About the Sport

Wushu is the Chinese name for martial arts, and in modern times it refers to the sport that comprises various standardized styles derived from traditional Chinese martial arts.

Changquan (Long Fist)

Changquan, or Longfist, is a northern style of Wushu/Kung-Fu.  It requires the body to be open and extended, with many reaching stances, punches, jumping kicks, and 360° sweeps.  Changquan is the most common and popular form of Contemporary Wushu.

Nanquan (Southern Fist)

Nanquan is a style distinguished by its speed, power and shouts. Fundamental strikes include the consecutive downward strikes of each arm (gua gai quan), swinging uppercuts (pao quan) and the versatile bridge hand. Many styles form the root of modern Nanquan, notably Hung Ga, Choy Lee Fut and the traditional animal styles of the Southern Shaolin temple.


Taiji (Tai Chi) is a form of internal Chinese martial arts focused on the circulation of qi (breath) throughout the body. The qi, originating in the dan tian (diaphragm), is mobilized through the repetition of specified forms harmonizing self defense, meditation, and health improvement. There are five major styles oftaiji: Chen, Yang, Sun, Wu, and Wu/Hao. Although the styles vary in speed and execution, they all share a common philosophy. Taiji has been depicted in major films like Crouching Tiger, Hidden Dragon and Ip Man.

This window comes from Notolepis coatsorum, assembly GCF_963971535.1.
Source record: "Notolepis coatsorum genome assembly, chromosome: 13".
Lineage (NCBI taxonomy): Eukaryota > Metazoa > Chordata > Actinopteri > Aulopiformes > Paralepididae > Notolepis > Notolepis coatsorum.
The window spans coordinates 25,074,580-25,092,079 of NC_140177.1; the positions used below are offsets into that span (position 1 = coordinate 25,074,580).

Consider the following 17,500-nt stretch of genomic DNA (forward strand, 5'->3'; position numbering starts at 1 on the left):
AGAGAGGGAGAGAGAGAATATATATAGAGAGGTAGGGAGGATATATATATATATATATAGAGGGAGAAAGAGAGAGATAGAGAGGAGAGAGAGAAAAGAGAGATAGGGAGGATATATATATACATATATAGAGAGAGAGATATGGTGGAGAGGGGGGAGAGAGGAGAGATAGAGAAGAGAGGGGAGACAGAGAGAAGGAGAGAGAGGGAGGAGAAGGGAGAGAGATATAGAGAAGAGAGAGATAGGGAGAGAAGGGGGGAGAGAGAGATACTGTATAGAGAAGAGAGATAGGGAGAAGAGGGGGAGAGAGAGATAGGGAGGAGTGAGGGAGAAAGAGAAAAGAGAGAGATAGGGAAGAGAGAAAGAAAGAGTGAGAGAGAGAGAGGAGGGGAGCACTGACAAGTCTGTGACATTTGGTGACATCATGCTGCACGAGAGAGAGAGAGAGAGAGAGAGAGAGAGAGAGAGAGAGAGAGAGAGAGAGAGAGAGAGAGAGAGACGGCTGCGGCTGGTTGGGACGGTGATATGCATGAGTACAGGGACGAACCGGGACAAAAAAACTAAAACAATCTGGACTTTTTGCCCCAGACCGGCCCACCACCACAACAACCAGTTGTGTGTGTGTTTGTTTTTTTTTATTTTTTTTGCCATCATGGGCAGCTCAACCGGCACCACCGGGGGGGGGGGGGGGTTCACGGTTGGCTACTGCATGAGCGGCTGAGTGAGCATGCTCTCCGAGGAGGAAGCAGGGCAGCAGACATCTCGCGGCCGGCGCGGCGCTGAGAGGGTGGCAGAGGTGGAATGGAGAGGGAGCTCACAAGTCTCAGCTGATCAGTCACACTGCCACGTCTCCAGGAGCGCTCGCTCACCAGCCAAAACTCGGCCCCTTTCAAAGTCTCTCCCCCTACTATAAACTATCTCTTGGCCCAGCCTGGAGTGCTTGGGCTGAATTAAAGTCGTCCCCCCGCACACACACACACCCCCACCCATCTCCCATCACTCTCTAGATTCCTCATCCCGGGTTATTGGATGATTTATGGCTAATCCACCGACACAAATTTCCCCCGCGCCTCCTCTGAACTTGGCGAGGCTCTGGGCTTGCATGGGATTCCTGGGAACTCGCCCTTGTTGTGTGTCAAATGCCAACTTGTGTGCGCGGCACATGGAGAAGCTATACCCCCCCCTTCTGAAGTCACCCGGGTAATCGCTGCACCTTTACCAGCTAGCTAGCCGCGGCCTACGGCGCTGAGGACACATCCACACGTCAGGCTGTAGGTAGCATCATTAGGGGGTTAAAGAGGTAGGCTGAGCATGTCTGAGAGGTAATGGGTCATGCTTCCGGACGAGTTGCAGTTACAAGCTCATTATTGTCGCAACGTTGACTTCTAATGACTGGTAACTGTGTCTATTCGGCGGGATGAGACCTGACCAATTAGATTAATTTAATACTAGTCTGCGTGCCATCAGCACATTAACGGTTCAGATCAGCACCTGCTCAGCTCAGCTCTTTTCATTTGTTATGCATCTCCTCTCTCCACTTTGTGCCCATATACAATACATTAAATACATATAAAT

Gunshu (Staff)

The staff is the most basic weapon in Chinese martial arts, often being called the “Grandfather.”  The entire body is made of wax wood with a thick base and a tapered tip.  Despite it’s simplicity in design, the staff’s power rivals that of other weapons with its massive circular sweeping strikes, quick twirls, and downward ground smashes.

Daoshu (Broadsword)

The Broadsword, known in Chinese as the 刀 (dāo), is considered “The General of All Weapons” in Wushu. Shaped like a sabre, the broadsword has a curved blade and a dull back. This results in wielding techniques characterized by wrapping the sword around the neck and back. The sword has a very fast and powerful style, which allows the user to give the impression of great strength.

Qiangshu (Spear)

Once used by generals and soldiers, the spear is reckoned as the “King” of the four basic weapons.  A modern spear user will employ many powerful whirling and whipping strikes that utilizes the spear’s great flexibility, as well as more direct stabs and blocks.  The body is long like the staff, but a pointed blade and horse hair tassel is attached at the tip.

Jianshu (Straightsword)

Widely known as the “Gentleman” of Chinese weapons, the double-edged straightsword is one of the most difficult weapons to master.  It excels in complex movements that emphasize elegance, swiftness and fluidity with a range of basic techniques that includes slices, chops, thrusts, points, clouds and flowers.